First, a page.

All that I am, all that I ever was…

I am more than my mental health. I am more than my homelessness. I am more than any one aspect of me. I am Addy. And this is…


31 Days of Bipolar: Day 26. Your future hasn’t been written yet…

Day 26: How do you see your future beyond the state you are in currently?


As with anyone’s future, nondescript decisions made today can have a lasting, and monumental, impact on one’s future. You might decide to walk a different route to the supermarket, slip on a discarded piece of fruit and find yourself with a shattered ankle leading to months, if not years of reconstructive surgery. Alternatively – and on a slightly more chirpier note – you might accidentally bump into someone in the supermarket, be spellbound by their exotic eyes and find yourself, in several years, marrying them on a beach somewhere in the Bahamas. No-one knows the direction one’s life is going to take. Every decision we make has an effect, every path our lives take has an impact. That’s the beauty of the future; the unknown.

So how does one write about the unknown? How do you decide, for better or worse, what your future is going to hold? Well, the answer is simple, you pontificate on three possible outcomes – the reality, the unlikely and the dream – each of which being a possible route your life could take.

The Reality

However much I am chagrined to write it, this is the most likely scenario in my future.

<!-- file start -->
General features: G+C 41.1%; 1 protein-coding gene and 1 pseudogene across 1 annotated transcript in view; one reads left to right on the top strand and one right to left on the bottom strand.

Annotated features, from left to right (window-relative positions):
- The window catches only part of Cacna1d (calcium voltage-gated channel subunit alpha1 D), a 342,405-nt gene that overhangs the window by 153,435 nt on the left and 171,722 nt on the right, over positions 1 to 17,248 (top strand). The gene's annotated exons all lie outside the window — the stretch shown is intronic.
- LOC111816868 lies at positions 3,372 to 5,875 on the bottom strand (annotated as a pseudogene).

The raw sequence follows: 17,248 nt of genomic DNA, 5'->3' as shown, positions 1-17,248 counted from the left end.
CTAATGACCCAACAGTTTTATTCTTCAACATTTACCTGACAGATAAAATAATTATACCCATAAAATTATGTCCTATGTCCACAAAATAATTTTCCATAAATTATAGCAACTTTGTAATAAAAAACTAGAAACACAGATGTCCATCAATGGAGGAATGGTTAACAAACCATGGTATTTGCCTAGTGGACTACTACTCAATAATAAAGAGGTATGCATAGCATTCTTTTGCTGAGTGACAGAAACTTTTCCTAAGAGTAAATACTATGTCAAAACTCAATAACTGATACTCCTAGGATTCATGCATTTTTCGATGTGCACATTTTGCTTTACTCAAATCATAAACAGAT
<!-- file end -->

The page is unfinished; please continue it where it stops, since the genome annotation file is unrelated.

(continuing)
I will spend the next forty years of my life living in a town that I can’t stand, constantly waging a war with PTSD, social anxiety and the ups and downs of bipolar. Occasionally there will be periods of euthymia, periods where things work out, where things go my way, but for the most part I will feel depressed at the nothingness of my life and spend numerous months contemplating what might’ve been. Certainly there will be times when things get too much and I attempt to take my own life; but these attempts will fail and force me into the realization that I cannot achieve anything, that nothing I do is right and thus, it isn’t worth trying. This will cause me to give up and just live a routine based, monotonous existence where I make no effort whatsoever to change my lot in life.

Eventually I will give up on support services, leading me to live as a recluse, with little to no human interaction, causing my voices to become deafening to fill the gap. In time, my physical health will fail and my ability to walk and cycle will dissipate, this will render me housebound, causing my depression to increase ten-fold. Unable to leave the house, with no-one to love, I will slowly wither away and die a lonely, forgotten soul.